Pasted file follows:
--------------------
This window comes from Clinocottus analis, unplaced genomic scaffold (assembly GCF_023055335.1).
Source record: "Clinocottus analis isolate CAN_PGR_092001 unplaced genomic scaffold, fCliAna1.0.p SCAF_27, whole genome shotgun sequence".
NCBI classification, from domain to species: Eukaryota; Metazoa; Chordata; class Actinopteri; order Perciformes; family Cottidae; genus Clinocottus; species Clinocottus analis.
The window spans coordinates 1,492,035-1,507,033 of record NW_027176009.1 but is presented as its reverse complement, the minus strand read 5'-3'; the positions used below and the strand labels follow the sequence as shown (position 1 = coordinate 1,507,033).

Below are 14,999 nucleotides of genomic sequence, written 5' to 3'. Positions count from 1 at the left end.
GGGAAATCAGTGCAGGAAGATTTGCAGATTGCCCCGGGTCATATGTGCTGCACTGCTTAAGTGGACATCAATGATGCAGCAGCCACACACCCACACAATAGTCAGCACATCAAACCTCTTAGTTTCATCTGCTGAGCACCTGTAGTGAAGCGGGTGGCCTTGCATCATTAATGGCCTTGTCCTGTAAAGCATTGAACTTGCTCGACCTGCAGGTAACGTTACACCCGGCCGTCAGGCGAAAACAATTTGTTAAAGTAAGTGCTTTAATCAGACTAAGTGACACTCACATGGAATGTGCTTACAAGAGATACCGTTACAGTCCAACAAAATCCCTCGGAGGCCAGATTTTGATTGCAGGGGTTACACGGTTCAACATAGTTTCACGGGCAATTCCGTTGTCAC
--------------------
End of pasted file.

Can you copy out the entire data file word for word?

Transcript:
This window comes from Clinocottus analis, unplaced genomic scaffold (assembly GCF_023055335.1).
Source record: "Clinocottus analis isolate CAN_PGR_092001 unplaced genomic scaffold, fCliAna1.0.p SCAF_27, whole genome shotgun sequence".
NCBI classification, from domain to species: Eukaryota; Metazoa; Chordata; class Actinopteri; order Perciformes; family Cottidae; genus Clinocottus; species Clinocottus analis.
The window spans coordinates 1,492,035-1,507,033 of record NW_027176009.1 but is presented as its reverse complement, the minus strand read 5'-3'; the positions used below and the strand labels follow the sequence as shown (position 1 = coordinate 1,507,033).

Below are 14,999 nucleotides of genomic sequence, written 5' to 3'. Positions count from 1 at the left end.
GGGAAATCAGTGCAGGAAGATTTGCAGATTGCCCCGGGTCATATGTGCTGCACTGCTTAAGTGGACATCAATGATGCAGCAGCCACACACCCACACAATAGTCAGCACATCAAACCTCTTAGTTTCATCTGCTGAGCACCTGTAGTGAAGCGGGTGGCCTTGCATCATTAATGGCCTTGTCCTGTAAAGCATTGAACTTGCTCGACCTGCAGGTAACGTTACACCCGGCCGTCAGGCGAAAACAATTTGTTAAAGTAAGTGCTTTAATCAGACTAAGTGACACTCACATGGAATGTGCTTACAAGAGATACCGTTACAGTCCAACAAAATCCCTCGGAGGCCAGATTTTGATTGCAGGGGTTACACGGTTCAACATAGTTTCACGGGCAATTCCGTTGTCAC